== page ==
Vera, judging only by her husband and generalizing from that observation, supposed that all men, though they understand nothing and are conceited and selfish, ascribe common sense to themselves alone.
"Yes," answered Vera, "I don't at all want that.
"But please don't interrupt me when I am entertaining the guests," said Vera, "because I know what interests each of them and what to say to different people."
Pierre disturbed the symmetry by moving a chair for himself, and Berg and Vera immediately began their evening party, interrupting each other in their efforts to entertain their guest.
Vera, having decided in her own mind that Pierre ought to be entertained with conversation about the French embassy, at once began accordingly.
Though the conversation was very incoherent and Vera was angry at the intrusion of the masculine element, both husband and wife felt with satisfaction that, even if only one guest was present, their evening had begun very well and was as like as two peas to every other evening party with its talk, tea, and lighted candles.
Berg and Vera could not repress their smiles of satisfaction at the sight of all this movement in their drawing room, at the sound of the disconnected talk, the rustling of dresses, and the bowing and scraping.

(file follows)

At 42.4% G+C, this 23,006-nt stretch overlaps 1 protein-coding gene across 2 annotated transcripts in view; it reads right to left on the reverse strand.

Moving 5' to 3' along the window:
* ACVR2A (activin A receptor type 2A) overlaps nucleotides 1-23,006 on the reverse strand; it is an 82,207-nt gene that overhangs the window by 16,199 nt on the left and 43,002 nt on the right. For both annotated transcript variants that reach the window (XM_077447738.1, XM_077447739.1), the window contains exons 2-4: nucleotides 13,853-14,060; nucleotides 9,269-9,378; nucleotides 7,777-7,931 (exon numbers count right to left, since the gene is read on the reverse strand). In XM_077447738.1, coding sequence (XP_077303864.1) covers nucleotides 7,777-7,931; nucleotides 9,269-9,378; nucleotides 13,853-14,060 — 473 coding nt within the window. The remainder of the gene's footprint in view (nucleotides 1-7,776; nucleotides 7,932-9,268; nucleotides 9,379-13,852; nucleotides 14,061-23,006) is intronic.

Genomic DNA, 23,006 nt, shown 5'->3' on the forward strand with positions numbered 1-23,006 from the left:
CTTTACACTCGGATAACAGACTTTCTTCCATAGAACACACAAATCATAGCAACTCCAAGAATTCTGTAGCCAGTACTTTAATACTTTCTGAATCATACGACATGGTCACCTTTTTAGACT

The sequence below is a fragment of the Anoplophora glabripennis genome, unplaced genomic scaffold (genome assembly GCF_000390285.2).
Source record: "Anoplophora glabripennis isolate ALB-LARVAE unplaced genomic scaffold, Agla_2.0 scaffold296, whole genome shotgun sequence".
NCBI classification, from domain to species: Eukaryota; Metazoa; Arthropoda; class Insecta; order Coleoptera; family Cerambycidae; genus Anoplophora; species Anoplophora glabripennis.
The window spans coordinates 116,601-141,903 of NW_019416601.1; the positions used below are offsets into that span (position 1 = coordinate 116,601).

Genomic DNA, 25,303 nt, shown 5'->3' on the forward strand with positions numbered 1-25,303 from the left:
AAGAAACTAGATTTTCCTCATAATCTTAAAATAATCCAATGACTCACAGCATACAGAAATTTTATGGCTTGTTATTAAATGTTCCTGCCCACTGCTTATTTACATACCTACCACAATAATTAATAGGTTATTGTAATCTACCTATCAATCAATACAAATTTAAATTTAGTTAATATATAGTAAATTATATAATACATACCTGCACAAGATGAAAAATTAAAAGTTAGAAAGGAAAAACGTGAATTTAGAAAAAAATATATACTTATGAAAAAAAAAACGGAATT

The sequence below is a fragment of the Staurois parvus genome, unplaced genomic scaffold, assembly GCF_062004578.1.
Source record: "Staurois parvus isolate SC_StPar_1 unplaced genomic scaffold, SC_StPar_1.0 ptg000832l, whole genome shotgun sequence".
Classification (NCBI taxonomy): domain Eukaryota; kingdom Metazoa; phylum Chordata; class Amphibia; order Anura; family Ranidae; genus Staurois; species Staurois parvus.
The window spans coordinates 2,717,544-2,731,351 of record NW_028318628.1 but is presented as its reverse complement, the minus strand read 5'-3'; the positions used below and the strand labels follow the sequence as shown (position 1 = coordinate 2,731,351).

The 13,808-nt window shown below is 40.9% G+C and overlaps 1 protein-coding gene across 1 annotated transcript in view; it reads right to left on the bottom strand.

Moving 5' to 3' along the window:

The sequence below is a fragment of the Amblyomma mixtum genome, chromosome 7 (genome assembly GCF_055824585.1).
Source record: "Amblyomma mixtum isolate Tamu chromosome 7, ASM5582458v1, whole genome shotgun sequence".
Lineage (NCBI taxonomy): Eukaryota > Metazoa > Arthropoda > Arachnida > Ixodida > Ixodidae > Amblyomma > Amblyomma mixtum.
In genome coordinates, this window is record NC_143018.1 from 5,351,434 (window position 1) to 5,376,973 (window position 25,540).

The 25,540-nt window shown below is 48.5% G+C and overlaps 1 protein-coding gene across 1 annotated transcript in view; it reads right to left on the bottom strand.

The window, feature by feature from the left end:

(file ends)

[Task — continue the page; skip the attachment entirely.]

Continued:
Natasha on one side was talking with Sonya and Boris, and Vera with a subtle smile was saying something to Prince Andrew.
Vera, having noticed Prince Andrew's attentions to Natasha, decided that at a party, a real evening party, subtle allusions to the tender passion were absolutely necessary and, seizing a moment when Prince Andrew was alone, began a conversation with him about feelings in general and about her sister.
When Pierre went up to them he noticed that Vera was being carried away by her self-satisfied talk, but that Prince Andrew seemed embarrassed, a thing that rarely happened with him.
Vera was saying with an arch smile.
Could she, like other women" (Vera meant herself), "love a man once for all and remain true to him forever?
In our days," continued Vera--mentioning "our days" as people of limited intelligence are fond of doing, imagining that they have discovered and appraised the peculiarities of "our days" and that human characteristics change with the times--"in our days a girl has so much freedom that the pleasure of being courted often stifles real feeling in her.
This return to the subject of Natalie caused Prince Andrew to knit his brows with discomfort: he was about to rise, but Vera continued with a still more subtle smile:
I know you were friendly with Natalie, and so... but I was always more friendly with Vera--that dear Vera.
You know how dear Vera wanted a chiffonier like that and how we had a dispute about it.
And dear Vera has long wanted one.